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Modeling the image formation process in high-NA OCT

When both NA and dispersion become important, the concept of group velocity is not helpful anymore since wave components with different wavelengths will not only propagate with different speeds, but will also be refracted by different angles. The only rigorous solution is to examine directly the total intensity I on a given pixel of the detector after integrating the amplitude of the electromagnetic field E over all possible wavelengths and incident and reflection angles and summing over both interferometer arms:

Table of contents :

1 Introduction
1.1 We want to image the brain
1.2 Optical aberrations cause imperfect imaging
1.3 Aberrations can be thought of as a phase term on the wavefront
1.4 Many imaging systems can be limited by aberrations
1.4.1 Wide-field microscopy
1.4.2 Confocal microscopy
1.4.3 Two-photon microscopy
1.4.4 Structured illumination microscopy
1.4.6 Stimulated emission depletion
1.4.7 Optical coherence tomography
1.5 Astronomy uses direct wavefront measurement
1.5.1 Why direct wavefront sensing is hard in microscopy
1.6 The sample refractive index sets the scale for aberrations
1.7 Our refractive index measurements led us to develop deep-OCM
1.8 Deep rat brain imaging is limited by aberrations
1.9 Image analysis allows indirect wavefront measurement
1.9.1 Metric-based, imaging-model-agnostic methods
1.9.2 Metric-based modal wavefront sensing
1.9.3 Pupil segmentation
1.9.4 Phase diversity
2 Deep-OCM
2.1 Details of the setup
2.2 Animal preparation and treatment
2.3 High-speed in vivo rat brain imaging shows blood flow
2.4 Importance of defocus correction for high-NA OCT and OCM
3 Myelin imaging with deep-OCM
3.1 Deep-OCM shows myelin
3.1.1 Sensitivity to fiber orientation
3.2 Imaging myelin fibers in vivo in cortex
3.3 Myelin imaging in the peripheral nervous system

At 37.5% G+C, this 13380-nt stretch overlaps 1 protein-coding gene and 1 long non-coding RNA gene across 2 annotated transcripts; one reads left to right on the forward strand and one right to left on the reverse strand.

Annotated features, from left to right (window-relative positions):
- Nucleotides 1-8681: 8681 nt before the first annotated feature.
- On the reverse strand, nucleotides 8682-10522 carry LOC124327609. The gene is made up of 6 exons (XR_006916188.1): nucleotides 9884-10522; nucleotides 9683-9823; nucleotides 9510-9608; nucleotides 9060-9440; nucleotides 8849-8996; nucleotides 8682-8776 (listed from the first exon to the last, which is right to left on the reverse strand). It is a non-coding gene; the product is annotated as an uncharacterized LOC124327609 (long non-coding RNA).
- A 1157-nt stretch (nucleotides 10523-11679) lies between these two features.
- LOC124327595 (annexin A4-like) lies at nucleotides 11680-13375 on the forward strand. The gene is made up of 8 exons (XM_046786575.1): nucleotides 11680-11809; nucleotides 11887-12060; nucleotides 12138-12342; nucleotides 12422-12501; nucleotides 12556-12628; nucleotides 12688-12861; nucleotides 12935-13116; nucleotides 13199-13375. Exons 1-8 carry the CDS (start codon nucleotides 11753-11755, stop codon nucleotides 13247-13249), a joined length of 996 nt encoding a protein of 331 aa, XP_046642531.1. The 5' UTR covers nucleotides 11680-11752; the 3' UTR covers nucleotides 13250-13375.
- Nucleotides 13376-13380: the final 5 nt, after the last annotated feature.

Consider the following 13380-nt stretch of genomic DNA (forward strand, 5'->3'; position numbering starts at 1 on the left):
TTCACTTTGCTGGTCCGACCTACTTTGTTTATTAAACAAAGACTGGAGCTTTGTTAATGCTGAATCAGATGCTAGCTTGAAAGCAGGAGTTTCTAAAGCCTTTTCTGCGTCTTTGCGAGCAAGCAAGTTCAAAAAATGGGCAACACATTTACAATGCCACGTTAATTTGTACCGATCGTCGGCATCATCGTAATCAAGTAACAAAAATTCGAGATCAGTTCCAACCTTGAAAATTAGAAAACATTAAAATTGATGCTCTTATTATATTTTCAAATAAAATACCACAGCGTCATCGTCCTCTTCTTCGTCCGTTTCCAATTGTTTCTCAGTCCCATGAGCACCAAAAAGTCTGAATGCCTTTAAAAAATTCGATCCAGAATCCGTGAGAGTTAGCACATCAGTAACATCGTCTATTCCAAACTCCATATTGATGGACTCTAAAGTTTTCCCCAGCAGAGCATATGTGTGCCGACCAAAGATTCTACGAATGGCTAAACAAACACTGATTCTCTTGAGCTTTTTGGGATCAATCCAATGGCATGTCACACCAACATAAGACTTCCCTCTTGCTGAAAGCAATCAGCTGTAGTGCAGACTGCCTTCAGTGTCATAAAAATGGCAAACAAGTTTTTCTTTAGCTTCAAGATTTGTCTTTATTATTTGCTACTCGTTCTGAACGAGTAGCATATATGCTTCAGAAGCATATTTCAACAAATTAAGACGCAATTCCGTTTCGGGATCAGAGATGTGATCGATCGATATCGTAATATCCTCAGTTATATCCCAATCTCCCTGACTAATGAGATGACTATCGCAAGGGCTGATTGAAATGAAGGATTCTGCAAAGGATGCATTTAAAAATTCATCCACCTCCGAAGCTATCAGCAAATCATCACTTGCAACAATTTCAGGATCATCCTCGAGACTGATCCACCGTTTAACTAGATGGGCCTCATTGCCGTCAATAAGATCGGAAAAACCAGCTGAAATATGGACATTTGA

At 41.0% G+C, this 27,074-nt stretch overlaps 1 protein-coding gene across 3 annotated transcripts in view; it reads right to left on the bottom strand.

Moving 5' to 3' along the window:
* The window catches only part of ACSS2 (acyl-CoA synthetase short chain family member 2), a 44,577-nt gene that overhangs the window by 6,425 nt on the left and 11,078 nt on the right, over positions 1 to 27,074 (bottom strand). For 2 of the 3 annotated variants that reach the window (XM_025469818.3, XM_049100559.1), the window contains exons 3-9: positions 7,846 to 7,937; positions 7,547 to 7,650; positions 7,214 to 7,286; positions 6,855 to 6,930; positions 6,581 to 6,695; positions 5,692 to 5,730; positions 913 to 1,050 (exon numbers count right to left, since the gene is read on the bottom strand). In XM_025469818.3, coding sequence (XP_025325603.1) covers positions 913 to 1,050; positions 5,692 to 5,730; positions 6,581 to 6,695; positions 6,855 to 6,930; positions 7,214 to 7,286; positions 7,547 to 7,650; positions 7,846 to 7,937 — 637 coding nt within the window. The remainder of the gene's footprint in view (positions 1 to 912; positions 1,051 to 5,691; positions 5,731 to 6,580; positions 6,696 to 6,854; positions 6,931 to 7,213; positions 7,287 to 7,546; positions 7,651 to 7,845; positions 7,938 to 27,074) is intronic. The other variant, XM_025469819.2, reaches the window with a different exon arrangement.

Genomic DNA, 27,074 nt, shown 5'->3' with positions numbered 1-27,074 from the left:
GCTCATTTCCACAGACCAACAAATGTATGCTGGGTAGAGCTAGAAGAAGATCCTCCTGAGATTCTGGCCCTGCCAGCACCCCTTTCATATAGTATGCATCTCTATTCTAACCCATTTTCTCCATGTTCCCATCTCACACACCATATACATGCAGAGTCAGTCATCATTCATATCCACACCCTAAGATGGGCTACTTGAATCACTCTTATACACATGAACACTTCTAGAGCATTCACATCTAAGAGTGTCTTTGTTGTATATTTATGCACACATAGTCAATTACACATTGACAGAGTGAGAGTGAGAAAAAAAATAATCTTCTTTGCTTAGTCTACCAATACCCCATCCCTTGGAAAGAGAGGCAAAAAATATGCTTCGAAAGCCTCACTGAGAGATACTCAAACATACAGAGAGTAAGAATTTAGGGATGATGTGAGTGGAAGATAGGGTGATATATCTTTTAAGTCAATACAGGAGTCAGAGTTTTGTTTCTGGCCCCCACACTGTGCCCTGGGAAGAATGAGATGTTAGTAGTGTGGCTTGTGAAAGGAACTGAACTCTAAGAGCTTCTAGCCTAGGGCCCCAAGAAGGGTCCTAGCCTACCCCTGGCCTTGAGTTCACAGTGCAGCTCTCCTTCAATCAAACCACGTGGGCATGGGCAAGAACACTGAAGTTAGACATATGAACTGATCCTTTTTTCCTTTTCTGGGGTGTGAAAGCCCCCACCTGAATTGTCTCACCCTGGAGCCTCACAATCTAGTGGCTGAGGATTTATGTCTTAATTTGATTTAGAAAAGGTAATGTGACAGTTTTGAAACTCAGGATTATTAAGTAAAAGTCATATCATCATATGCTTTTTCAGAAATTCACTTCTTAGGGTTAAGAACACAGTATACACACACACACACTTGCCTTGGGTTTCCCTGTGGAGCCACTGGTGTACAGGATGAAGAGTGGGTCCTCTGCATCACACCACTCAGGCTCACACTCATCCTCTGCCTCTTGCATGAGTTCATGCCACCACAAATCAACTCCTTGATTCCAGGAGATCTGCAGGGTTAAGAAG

3.4 Discussion
4 Rat brain refractive index
4.1 Introduction
4.2 Measuring refractive index using high-NA OCT
4.2.1 OCT signal strength is sensitive to refractive-index-induced defocus .
4.2.2 Dispersion and high NA complicate the refractive index measurement .
4.2.3 Modeling the image formation process in high-NA OCT
4.2.4 Assuming a dispersion function allows calculation of the refractive index
4.2.5 Choosing a suitable metric increases penetration depth
4.3 Results
4.3.1 Rat brain refractive index as a function of rat age
4.3.2 Importance of dispersion and high NA
4.4 Discussion
4.4.1 A model of defocus in OCT taking high NA and dispersion into account
4.4.2 Value and (non-)dependence of brain refractive index
4.4.3 Limits to the measuring precision
4.4.4 Potential systematic errors
4.4.5 Comparison with recent measurements
5 Consequences of brain refractive index mismatch for two-photon microscopy 
5.1 Discussion
6 Maximum-A-Posteriori Focus and Stigmation (MAPFoSt)
6.1 Introduction
6.2 Materials and methods
6.2.1 The MAPFoSt algorithm
6.2.2 Data analysis
6.2.3 Experiments
6.2.4 Simulating image pairs
6.3 Results
6.3.1 Simulations show bias-free aberration estimation
6.3.2 SEM imaging experiments
6.4 Discussion
7 General Discussion
7.1 Correcting aberrations adds complexity
7.2 Defocus correction in high-NA OCM is worth it
7.3 Two-photon rat-brain imaging suffers from spherical aberration
7.4 The race is still on
8 Acknowledgements
9 Appendices
9.1 Deep-OCM motor placement
9.2 Derivations for MAPFoSt
9.2.1 Calculating the MTF and its derivatives
9.2.2 Calculating the MAPFoSt posterior and profile posterior
9.3 The heuristic SEM autofocus and auto-stigmation algorithm
9.4 Modal wavefront sensing for SEM
10 Literature
11 List of Acronyms
12 French summary / Résumé substantiel de cette thèse